They supported that argument with copious evidence from their own studies, and continued to publish research through the 1980s. Their 1979 book Homosexuality in Perspective, which argued at a peak of the gay liberation movement that homosexuality could be cured, precipitated their fall from grace as trustworthy sex experts. The Reproductive Biology Research Foundation, the business that they established to support their research and clinical practice after they dissolved ties with Washington University in January 1964, closed in 1994.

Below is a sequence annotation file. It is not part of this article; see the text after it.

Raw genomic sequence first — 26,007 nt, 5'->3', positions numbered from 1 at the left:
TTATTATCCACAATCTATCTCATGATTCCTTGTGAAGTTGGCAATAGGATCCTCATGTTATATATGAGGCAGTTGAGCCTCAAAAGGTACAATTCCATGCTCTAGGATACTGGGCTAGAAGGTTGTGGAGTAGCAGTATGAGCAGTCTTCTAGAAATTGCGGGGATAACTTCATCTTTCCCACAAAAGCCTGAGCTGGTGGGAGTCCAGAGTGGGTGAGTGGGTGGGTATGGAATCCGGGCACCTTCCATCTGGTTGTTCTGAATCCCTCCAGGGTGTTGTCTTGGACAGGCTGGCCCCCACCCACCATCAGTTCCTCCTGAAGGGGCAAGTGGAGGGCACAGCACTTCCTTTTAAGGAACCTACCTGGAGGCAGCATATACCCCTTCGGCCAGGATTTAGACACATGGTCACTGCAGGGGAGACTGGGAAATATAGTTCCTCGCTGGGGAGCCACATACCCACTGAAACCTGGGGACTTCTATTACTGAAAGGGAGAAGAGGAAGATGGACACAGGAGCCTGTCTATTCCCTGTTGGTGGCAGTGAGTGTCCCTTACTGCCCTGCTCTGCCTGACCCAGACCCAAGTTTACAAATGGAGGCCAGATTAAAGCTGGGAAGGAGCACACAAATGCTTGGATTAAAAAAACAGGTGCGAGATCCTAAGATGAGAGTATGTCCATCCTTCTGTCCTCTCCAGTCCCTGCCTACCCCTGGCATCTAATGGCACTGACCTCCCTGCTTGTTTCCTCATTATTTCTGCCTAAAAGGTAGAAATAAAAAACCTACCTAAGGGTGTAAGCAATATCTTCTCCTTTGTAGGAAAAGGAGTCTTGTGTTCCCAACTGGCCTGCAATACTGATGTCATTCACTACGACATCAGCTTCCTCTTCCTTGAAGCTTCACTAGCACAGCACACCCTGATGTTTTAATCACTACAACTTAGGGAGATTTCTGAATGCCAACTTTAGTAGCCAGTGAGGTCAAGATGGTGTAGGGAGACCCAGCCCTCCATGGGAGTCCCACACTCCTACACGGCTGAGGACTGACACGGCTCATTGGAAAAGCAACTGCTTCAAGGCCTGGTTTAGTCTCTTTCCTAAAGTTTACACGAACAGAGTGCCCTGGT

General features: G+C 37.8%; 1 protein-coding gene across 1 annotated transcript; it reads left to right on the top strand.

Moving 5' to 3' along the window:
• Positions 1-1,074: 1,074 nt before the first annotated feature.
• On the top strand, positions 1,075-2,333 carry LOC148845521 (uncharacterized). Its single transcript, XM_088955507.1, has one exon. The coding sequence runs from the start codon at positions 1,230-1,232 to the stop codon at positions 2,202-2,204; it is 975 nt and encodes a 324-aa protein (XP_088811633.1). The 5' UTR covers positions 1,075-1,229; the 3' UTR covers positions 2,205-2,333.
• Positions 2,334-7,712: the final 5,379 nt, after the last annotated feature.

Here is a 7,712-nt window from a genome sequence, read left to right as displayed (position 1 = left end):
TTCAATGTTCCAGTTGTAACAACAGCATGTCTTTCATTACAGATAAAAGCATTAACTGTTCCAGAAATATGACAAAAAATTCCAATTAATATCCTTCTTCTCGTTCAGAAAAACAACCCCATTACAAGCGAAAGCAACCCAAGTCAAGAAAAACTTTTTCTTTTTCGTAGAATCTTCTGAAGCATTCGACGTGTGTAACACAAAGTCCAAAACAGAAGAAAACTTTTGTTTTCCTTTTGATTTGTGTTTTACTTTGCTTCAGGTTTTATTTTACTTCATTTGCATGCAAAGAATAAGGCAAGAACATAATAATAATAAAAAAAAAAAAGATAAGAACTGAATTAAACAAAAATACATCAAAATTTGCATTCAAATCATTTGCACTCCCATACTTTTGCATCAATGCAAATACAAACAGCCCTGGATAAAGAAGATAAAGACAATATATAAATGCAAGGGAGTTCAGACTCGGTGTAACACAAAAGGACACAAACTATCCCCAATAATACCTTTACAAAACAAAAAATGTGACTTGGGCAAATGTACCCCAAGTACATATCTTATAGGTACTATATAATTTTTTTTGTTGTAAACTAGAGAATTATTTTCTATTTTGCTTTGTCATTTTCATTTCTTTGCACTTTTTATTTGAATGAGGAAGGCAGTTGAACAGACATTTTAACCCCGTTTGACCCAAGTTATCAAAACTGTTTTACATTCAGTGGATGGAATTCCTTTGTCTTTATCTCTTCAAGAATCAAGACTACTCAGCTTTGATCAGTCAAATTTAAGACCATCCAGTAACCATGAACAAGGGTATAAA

Before the establishment of the research foundation, however, they briefly entered the world of contraceptive research in a way that their biographer did not investigate. They published four articles describing research on non-hormonal contraception at the behest of the National Committee on Maternal Health. Using the laboratory and technology that they had developed for sex research in general—including the dildo-camera that recorded the motions of women’s vaginas and cervixes as they masturbated—they measured the efficacy and staying power of seven different spermicides. Women subjects were fitted with diaphragms, applied the foams, gels, or creams to their vaginas, and then masturbated with the dildo-camera to orgasm or had sex in multiple positions with their real-life partner. The women who masturbated with the camera had a sample of sperm (presumably their partner’s) inserted into their vaginas. Masters then measured the immobilization and killing of sperm over several hours after orgasm, determining which of the spermicides had the greatest coverage and effectiveness over time.